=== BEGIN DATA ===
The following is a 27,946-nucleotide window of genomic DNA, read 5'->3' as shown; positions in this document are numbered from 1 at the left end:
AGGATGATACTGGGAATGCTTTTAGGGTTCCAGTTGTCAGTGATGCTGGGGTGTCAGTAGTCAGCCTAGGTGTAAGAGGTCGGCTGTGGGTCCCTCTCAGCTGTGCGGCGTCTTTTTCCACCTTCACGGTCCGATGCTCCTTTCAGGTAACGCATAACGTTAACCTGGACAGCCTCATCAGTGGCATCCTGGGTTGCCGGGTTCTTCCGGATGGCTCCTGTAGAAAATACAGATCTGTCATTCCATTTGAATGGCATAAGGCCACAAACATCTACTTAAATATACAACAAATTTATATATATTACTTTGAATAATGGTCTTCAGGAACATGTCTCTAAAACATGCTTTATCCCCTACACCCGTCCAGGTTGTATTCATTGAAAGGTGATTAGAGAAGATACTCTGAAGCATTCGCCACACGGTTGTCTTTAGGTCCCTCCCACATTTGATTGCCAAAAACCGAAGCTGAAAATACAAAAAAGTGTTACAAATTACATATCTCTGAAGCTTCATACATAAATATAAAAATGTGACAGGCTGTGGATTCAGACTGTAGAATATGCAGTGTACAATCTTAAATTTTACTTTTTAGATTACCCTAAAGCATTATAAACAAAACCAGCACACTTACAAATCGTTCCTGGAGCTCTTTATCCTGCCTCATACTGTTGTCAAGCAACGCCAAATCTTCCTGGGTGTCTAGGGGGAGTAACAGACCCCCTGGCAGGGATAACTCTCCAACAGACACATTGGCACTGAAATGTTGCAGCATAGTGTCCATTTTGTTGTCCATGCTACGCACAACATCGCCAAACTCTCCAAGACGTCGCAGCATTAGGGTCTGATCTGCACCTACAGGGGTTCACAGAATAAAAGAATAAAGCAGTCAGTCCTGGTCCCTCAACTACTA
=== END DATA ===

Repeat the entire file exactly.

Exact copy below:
The following is a 27,946-nucleotide window of genomic DNA, read 5'->3' as shown; positions in this document are numbered from 1 at the left end:
AGGATGATACTGGGAATGCTTTTAGGGTTCCAGTTGTCAGTGATGCTGGGGTGTCAGTAGTCAGCCTAGGTGTAAGAGGTCGGCTGTGGGTCCCTCTCAGCTGTGCGGCGTCTTTTTCCACCTTCACGGTCCGATGCTCCTTTCAGGTAACGCATAACGTTAACCTGGACAGCCTCATCAGTGGCATCCTGGGTTGCCGGGTTCTTCCGGATGGCTCCTGTAGAAAATACAGATCTGTCATTCCATTTGAATGGCATAAGGCCACAAACATCTACTTAAATATACAACAAATTTATATATATTACTTTGAATAATGGTCTTCAGGAACATGTCTCTAAAACATGCTTTATCCCCTACACCCGTCCAGGTTGTATTCATTGAAAGGTGATTAGAGAAGATACTCTGAAGCATTCGCCACACGGTTGTCTTTAGGTCCCTCCCACATTTGATTGCCAAAAACCGAAGCTGAAAATACAAAAAAGTGTTACAAATTACATATCTCTGAAGCTTCATACATAAATATAAAAATGTGACAGGCTGTGGATTCAGACTGTAGAATATGCAGTGTACAATCTTAAATTTTACTTTTTAGATTACCCTAAAGCATTATAAACAAAACCAGCACACTTACAAATCGTTCCTGGAGCTCTTTATCCTGCCTCATACTGTTGTCAAGCAACGCCAAATCTTCCTGGGTGTCTAGGGGGAGTAACAGACCCCCTGGCAGGGATAACTCTCCAACAGACACATTGGCACTGAAATGTTGCAGCATAGTGTCCATTTTGTTGTCCATGCTACGCACAACATCGCCAAACTCTCCAAGACGTCGCAGCATTAGGGTCTGATCTGCACCTACAGGGGTTCACAGAATAAAAGAATAAAGCAGTCAGTCCTGGTCCCTCAACTACTA